Timothy Pepperell: My Evo makes 720bhp and has a sequential six-speed gearbox. The engine was poorly built when I got it and had a few problems, including taking most of the teeth off the gears. Don’t worry about mileage when buying a stock car, as long as the service book is up to date.

Buyer beware...

■ Engine: Evo X’s 4B11T engine likes an oil and filter change every 4500 miles or six months under normal use, more often if you like track days. Timing chain on pre-2011 cars can stretch, so replace for peace of mind. If a car has an aftermarket exhaust fitted, check that the original catalytic converter will be supplied too. Fuel pump relay is a weak point, causing lean running – Mitsubishi recommends swapping the original black unit for an upgraded blue item.

Bodywork: A thorough inspection of the front chassis legs and boot floor is an absolute must – previous impacts could have been carefully concealed. Get the car out in the sun for a good look at the paintwork – sub-standard detailing work will leave swirl marks and small scratches. Factory-applied underseal wasn’t up to the task, so check the quality of any work carried out underneath.

■ Suspension: Knocking from the front end is a common issue; worn front damper bearings are the usual culprit. Budget around £450 for replacements, with fitting. Handling is sensitive to alignment, so have it checked by a specialist – as it’s easy to strip the threads in the camber and toe adjustment ‘discs’. Check the recommended settings for any aftermarket suspension components to avoid irregular tyre wear.

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Electrics: Mass air flow (MAF) sensors are an Evo X weak spot. Symptoms include irregular idling, poor economy and jerky acceleration, but can often be rectified with a (very careful) clean of the contact strip. Cobra tracker was standard fit in the UK, so check it’s been registered and find out when the yearly subscription ends (renewal costs around £190). Factory-fitted alarms are sensitive; if it’s becoming annoying, adjustment is a DIY job.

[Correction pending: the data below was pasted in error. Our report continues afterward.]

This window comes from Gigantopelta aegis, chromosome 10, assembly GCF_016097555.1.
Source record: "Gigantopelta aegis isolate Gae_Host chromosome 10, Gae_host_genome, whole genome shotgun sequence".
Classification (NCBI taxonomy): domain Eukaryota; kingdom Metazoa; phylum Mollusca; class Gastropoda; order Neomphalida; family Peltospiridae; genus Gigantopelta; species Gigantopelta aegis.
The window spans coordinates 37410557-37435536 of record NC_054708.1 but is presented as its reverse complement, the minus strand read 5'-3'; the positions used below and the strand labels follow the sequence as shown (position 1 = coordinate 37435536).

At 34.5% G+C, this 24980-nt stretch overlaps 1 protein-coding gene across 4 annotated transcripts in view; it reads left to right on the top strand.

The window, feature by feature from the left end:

Also worth knowing

Active yaw control (AYC) faults are a headache for Evo owners. If a full system bleed doesn’t turn off the three warning lights, the pump has possibly corroded and lost pressure. Buckinghamshire-based specialist Auto Torque supplies and fits new items with an uprated motor and a three-month warranty for £2046. It can also optionally relocate the pump to the boot, protecting it from the elements.

How much to spend

£11,500-£14,999: Early FQ-300s with more than 60,000 miles and some body modifications.

£15,000-£17,999: Attractive, original-specification FQ-300s and some well-used FQ-330s.

£18,000-£24,999: Coveted FQ-330 and FQ-360 models, including an “immaculate” Ralliart car at £24,990.

£25,000 and above: Collector cars that have never seen rain or dirt. FQ-440s start at around £40,000.

One we found

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Mitsubishi Evo X RS 2.0 5dr saloon, 2011/11-reg, 33,000 miles, £26,495: The RS was the entry point to the Evo X range in its Japanese home market, but it never officially came here. This 2011 car, said to be one of just 11 imported examples, has a number of subtle powertrain and chassis mods.

READ MORE

Updated: Mitsubishi freezes introduction of new models for Europe 

Mitsubishi fell too far behind in Europe to catch up 

Mitsubishi's evolution: Working for the Japanese brand in the UK